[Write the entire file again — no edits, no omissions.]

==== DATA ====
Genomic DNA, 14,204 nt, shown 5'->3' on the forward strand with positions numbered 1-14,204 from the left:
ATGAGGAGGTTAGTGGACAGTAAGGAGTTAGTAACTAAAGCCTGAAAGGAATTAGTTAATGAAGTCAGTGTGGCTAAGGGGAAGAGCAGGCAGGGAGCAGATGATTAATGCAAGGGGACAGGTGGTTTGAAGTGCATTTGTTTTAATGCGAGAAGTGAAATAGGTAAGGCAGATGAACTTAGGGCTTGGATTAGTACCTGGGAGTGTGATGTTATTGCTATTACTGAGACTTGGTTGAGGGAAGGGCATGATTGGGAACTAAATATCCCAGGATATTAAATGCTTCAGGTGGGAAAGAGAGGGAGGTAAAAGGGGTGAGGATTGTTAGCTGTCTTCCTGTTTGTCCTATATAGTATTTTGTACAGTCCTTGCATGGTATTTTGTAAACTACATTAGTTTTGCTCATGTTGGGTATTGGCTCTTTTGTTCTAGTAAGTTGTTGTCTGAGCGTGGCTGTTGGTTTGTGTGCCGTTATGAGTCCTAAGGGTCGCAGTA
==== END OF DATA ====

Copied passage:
Genomic DNA, 14,204 nt, shown 5'->3' on the forward strand with positions numbered 1-14,204 from the left:
ATGAGGAGGTTAGTGGACAGTAAGGAGTTAGTAACTAAAGCCTGAAAGGAATTAGTTAATGAAGTCAGTGTGGCTAAGGGGAAGAGCAGGCAGGGAGCAGATGATTAATGCAAGGGGACAGGTGGTTTGAAGTGCATTTGTTTTAATGCGAGAAGTGAAATAGGTAAGGCAGATGAACTTAGGGCTTGGATTAGTACCTGGGAGTGTGATGTTATTGCTATTACTGAGACTTGGTTGAGGGAAGGGCATGATTGGGAACTAAATATCCCAGGATATTAAATGCTTCAGGTGGGAAAGAGAGGGAGGTAAAAGGGGTGAGGATTGTTAGCTGTCTTCCTGTTTGTCCTATATAGTATTTTGTACAGTCCTTGCATGGTATTTTGTAAACTACATTAGTTTTGCTCATGTTGGGTATTGGCTCTTTTGTTCTAGTAAGTTGTTGTCTGAGCGTGGCTGTTGGTTTGTGTGCCGTTATGAGTCCTAAGGGTCGCAGTA